“ATF will not rest until perpetrators like this defendant are prosecuted to the fullest extent of the law,” said Steven Dettelbach, director of the Bureau of Alcohol, Tobacco, Firearms and Explosives (ATF). “I hope today’s life sentence brings at least some peace to the victims and survivors of this senseless, horrific tragedy. That this sentence should come during Pride month reinforces how far we have left to go before all communities, including all LGBTQIA+ communities, are safe here. It also shows how far ATF and all our partners will go to ensure hatred does not win.”

“The defendant’s mass shooting and heinous targeting of Club Q is one of the most devastating assaults on the LGBTQIA+ community in our nation’s history. This sentence cannot reclaim the lives lost or undo the harms inflicted. But we hope that it provides the survivors, the victims’ families, and their communities a small measure of justice,” said Assistant Attorney General Kristen Clarke of the Justice Department’s Civil Rights Division. “Our message today should be loud and clear. No one should have to fear for their life or their safety because of their gender identity or sexual orientation. The Justice Department will vigorously investigate and prosecute those who perpetrate hate-fueled, bias-driven attacks.”

“Hate has no place in our country and no place in Colorado” said Acting U.S. Attorney Matt Kirsch for the District of Colorado. “I hope that today’s sentence demonstrates to the victims and those connected to this horrific event that we do not tolerate these heinous acts of violence.”

The FBI Denver Field Office, Colorado Springs Police Department, and ATF investigated the case.

Assistant U.S. Attorneys Alison Connaughty and Bryan Fields for the District of Colorado and, Maura White of the Justice Department’s Civil Rights Division prosecuted the case.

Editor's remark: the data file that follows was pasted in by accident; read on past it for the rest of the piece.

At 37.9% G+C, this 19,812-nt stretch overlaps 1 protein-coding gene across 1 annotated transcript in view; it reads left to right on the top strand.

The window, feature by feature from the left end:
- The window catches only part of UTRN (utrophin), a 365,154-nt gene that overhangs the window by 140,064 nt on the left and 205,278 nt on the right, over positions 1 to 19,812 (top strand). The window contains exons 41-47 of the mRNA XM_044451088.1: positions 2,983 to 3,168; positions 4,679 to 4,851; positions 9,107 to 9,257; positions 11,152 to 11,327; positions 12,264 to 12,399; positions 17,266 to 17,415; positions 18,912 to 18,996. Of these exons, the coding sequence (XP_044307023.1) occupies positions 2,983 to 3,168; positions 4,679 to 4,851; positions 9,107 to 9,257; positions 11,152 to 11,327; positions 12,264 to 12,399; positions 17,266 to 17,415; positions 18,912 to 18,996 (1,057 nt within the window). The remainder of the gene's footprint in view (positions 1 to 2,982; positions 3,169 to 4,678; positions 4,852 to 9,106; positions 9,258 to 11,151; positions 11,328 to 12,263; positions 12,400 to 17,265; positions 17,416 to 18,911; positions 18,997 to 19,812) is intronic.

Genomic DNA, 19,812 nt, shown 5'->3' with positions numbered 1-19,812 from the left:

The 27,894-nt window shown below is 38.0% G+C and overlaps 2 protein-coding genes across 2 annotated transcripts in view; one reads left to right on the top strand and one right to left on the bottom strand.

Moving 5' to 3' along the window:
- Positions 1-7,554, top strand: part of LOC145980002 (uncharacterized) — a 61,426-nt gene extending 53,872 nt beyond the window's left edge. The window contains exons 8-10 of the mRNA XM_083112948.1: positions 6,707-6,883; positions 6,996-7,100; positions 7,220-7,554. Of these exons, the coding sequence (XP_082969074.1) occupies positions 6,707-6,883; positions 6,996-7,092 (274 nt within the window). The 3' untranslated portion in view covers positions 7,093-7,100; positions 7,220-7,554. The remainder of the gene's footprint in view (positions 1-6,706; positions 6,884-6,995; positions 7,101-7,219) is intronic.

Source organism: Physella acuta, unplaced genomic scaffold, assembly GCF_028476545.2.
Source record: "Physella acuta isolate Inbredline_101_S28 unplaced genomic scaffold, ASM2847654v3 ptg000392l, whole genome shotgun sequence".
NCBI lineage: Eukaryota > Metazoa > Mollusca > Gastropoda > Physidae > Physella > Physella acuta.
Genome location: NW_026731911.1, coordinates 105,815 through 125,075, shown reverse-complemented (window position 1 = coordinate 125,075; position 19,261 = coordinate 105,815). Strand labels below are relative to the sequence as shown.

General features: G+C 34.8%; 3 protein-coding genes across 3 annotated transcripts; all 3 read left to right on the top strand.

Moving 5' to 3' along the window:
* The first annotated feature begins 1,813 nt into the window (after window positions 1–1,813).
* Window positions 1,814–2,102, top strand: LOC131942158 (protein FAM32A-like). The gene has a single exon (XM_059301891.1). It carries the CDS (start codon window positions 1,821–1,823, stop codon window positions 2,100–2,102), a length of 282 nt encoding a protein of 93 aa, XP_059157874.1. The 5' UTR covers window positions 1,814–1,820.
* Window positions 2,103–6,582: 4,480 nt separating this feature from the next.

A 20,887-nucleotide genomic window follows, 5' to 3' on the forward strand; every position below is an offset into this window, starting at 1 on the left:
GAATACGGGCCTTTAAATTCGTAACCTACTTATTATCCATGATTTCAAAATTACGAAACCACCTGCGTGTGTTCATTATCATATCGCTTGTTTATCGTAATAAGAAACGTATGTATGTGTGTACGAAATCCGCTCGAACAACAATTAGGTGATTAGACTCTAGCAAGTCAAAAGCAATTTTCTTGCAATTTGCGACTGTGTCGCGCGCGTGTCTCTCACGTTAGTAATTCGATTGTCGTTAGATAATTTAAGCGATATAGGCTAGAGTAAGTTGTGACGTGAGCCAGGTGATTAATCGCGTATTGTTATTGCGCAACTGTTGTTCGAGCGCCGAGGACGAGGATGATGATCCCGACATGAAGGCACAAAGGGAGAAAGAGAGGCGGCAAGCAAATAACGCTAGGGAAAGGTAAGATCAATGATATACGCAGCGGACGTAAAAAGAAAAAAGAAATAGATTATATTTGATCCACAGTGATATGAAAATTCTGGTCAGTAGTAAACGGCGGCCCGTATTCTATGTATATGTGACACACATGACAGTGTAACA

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Federal Government

EXCLUSIVE: Robert Garcia urges US officials to protect LGBTQ people during Pride Month

Gay Calif. congressman sent letter to top authorities on June 12



Participants of the Capital Pride Festival in D.C. on June 8, 2024. Gay U.S. Congressman Robert Garcia (D-Calif.) has urged U.S. officials to ensure LGBTQ people are safe during Pride Month. (Washington Blade photo by Emily Hanna)

U.S. Rep. Robert Garcia (D-Calif.) on June 12 sent a letter to Secretary of State Antony Blinken, Homeland Security Secretary Alejandro Mayorkas, and Federal Bureau of Investigation Director Christopher Wray to work to ensure LGBTQ people during Pride events.

“Over the last several weeks, your respective agencies and departments have issued stark warnings, and travel advisories to the public over potential threats from foreign terrorist organizations (FTO), and their supporters during this year’s Pride Month,” said Garcia in his letter. “I understand that these steps have come after deeply concerning increases in anti-LGBTQ+ rhetoric, calls for targeted violence, and foiled violent plots.”

The FBI on May 10 issued an advisory that warned of potential violence at Pride events and other LGBTQ-specific events. The State Department on May 17 — the International Day Against Homophobia, Biphobia, and Transphobia — announced a similar warning.

“Ensuring that people can peacefully and safely celebrate Pride and the diversity of the LGBTQ+ community is of utmost importance,” wrote Garcia, a gay man who represents California’s 42nd Congressional District that includes Long Beach.

June 12 also marked eight years since a gunman killed 49 people inside the Pulse nightclub in Orlando, Fla.

The massacre at the time was the deadliest mass shooting in modern U.S. history. The gunman pledged his allegiance to the Islamic State, even though there is no evidence that suggests the extremist group ordered him to carry out the massacre. 

“This week marks the eight (sp) anniversary of the horrific Pulse nightclub Orlando shooting — during which the attacker deliberately and viciously targeted the LGBTQ+ community,” wrote Garcia in his letter. “It is important to put the recent escalation of extremist anti-LGBTQ+ propaganda and messaging in the context the Pulse nightclub shooter who was influenced by these same forces of extremism.”